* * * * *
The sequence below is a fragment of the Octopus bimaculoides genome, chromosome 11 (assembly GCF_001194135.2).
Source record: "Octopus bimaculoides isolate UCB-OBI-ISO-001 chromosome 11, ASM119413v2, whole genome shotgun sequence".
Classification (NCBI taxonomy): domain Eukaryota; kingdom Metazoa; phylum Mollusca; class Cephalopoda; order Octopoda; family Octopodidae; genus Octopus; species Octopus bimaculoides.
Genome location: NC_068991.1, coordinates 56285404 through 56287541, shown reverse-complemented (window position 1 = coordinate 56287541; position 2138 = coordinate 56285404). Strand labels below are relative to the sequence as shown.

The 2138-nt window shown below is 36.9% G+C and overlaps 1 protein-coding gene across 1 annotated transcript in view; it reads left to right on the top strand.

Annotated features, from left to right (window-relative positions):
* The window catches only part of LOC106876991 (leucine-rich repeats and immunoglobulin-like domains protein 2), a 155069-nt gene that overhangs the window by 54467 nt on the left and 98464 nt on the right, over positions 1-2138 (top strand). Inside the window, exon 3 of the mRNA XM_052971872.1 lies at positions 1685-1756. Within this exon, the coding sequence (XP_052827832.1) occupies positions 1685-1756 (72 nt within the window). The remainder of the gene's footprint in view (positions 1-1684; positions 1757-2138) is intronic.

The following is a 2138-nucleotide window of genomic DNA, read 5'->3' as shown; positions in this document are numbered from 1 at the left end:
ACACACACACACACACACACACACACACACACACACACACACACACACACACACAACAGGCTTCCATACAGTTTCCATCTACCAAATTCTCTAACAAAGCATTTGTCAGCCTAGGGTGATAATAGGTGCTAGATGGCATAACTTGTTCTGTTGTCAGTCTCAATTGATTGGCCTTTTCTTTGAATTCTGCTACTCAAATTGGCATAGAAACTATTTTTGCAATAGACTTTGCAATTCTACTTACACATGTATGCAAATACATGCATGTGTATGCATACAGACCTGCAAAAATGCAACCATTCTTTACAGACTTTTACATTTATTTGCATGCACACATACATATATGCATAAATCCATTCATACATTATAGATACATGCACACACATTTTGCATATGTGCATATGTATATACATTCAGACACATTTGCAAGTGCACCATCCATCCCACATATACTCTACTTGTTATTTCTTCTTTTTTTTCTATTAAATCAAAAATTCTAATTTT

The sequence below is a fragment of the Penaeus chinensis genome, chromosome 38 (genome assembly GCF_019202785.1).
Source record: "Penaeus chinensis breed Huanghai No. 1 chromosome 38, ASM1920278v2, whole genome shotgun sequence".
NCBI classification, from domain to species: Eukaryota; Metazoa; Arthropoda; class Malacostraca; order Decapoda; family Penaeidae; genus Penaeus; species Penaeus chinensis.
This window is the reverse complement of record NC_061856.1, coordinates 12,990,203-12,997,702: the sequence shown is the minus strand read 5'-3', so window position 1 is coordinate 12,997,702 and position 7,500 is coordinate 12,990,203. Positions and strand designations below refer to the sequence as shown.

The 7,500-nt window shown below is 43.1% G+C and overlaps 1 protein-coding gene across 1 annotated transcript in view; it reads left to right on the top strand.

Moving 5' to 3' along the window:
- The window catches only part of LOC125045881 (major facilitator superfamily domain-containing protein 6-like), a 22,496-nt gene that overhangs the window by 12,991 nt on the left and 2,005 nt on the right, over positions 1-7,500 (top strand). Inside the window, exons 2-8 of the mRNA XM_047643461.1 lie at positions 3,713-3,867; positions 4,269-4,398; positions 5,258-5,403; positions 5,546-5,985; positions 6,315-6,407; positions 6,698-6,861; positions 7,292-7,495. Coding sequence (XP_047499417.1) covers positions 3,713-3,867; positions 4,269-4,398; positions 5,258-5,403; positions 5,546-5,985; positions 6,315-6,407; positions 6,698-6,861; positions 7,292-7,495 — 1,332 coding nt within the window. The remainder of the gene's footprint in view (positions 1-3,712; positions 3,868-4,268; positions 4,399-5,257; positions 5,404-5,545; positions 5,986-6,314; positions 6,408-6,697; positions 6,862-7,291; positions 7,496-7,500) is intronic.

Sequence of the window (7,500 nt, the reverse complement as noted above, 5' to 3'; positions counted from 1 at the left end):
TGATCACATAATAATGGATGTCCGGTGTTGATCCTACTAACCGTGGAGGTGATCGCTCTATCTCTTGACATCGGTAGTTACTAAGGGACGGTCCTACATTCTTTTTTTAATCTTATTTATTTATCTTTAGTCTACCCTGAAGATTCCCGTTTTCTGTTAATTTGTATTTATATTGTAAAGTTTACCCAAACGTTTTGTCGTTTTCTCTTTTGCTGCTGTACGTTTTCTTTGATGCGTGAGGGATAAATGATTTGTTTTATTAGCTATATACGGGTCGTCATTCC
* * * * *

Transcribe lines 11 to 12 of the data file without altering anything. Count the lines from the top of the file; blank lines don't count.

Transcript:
Source record: "Penaeus chinensis breed Huanghai No. 1 chromosome 38, ASM1920278v2, whole genome shotgun sequence".
NCBI classification, from domain to species: Eukaryota; Metazoa; Arthropoda; class Malacostraca; order Decapoda; family Penaeidae; genus Penaeus; species Penaeus chinensis.